Well, bollocks to that. We oldies have spent most of our life being told what to do by employers, spouses, children and parents, and in our twilight years we claim the right to dress and behave any way we want for a change and take no notice of any strait-laced objections.

Madonna in particular gets regular taunts that she should "act her age" and not come on so sexy and flamboyant. She tells her critics to get lost, that she's going to act any way she wants "because it's MY age and it's MY life."

Good for her. I shall follow her example. I don't feel the need to be sexy and flamboyant, but anything else I fancy doing - I shall just go right ahead and bugger how old I am. I shall dance and cavort and swear and contradict and shock and too bad if it ruffles some feathers.

Because it's my age and it's my life.

Saturday, 17 September 2016

A torrent of abuse

I make no apologies for returning to the subject of political abuse, which has reached horrifying levels and deeply worries me as it's a deliberate attempt to censor and silence people you disagree with.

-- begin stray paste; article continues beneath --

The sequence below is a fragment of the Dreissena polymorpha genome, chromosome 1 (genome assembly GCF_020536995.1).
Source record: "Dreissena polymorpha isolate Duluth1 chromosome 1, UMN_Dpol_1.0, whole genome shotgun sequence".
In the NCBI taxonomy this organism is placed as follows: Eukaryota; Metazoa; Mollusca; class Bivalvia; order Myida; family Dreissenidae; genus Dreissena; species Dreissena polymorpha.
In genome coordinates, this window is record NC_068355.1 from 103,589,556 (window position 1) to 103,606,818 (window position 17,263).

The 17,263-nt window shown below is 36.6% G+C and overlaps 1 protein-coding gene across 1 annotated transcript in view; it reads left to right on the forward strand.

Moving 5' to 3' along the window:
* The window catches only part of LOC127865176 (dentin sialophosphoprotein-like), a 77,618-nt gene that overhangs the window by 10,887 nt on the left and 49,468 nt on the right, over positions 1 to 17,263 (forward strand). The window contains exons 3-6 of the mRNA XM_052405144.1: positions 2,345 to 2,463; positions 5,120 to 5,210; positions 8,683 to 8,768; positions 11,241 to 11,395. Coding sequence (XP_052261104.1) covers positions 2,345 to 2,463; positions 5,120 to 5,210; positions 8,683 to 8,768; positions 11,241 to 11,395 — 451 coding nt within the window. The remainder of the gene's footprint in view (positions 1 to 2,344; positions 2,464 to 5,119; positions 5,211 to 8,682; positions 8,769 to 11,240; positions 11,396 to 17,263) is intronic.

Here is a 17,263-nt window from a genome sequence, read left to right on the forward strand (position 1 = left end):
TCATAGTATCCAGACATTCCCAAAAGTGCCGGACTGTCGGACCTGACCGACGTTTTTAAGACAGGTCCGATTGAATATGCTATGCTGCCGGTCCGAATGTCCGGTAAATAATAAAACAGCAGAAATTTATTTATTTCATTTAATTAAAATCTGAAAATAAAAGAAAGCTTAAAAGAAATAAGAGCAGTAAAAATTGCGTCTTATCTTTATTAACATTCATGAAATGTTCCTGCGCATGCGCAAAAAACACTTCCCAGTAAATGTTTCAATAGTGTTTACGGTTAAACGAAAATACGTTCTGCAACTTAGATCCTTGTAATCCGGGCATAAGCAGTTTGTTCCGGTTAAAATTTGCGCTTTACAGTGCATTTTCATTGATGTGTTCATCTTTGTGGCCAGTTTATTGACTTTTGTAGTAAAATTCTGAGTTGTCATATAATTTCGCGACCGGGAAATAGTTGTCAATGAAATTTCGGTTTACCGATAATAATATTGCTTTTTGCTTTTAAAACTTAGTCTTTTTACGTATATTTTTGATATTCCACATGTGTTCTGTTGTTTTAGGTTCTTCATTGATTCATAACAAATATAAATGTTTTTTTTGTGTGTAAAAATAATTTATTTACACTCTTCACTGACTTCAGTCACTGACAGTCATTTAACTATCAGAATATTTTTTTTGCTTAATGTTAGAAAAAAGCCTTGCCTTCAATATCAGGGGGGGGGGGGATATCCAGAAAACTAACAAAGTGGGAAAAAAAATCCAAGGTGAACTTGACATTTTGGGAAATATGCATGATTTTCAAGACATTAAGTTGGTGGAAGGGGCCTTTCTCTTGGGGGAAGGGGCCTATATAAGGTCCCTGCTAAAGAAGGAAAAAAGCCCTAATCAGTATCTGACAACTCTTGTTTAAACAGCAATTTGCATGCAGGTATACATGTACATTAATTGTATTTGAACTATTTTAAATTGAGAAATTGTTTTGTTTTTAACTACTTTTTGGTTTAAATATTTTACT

It's now completely normal for public figures with controversial views to be deluged with literally thousands of abusive and threatening messages, both online and offline, and little is being done to stop it.

Women with strong feminist opinions (or any opinions) are targeted. Critics of Jeremy Corbyn, the Labour Party leader, are targeted. Black people are targeted. Sportspeople are targeted. Even school pupils who don't "fit in" are targeted by other pupils. And not just with mild, half-hearted abuse but with vicious, brutal abuse, including death threats and the hope that they're in line for a terminal illness.

Baroness Wheatcroft, who opposes Brexit, says the level of hostility against her during the referendum campaign was appalling. Even now the post and emails she's receiving are unbelievable and "all inhibitions have gone".

It's encouraging that public figures facing this torrent of abuse day in and day out are carrying on and not quitting under the pressure. But many of them wonder if it's worth the relentless hatred, especially if it's affecting their friends and families and not just themselves.

What's really worrying is the fascist overtone of it all. If it gets to the point where people are hiding their views and staying silent to avoid an online lynching, if they're keeping their heads down and playing safe or their lives will be hell, then democracy is in serious danger.

I've already said I don't feel at all British. If I was prone to shame, which luckily I'm not, I think I'd be utterly ashamed to live in a country where such savage, ruthless abuse of anyone you dislike is increasingly seen as normal.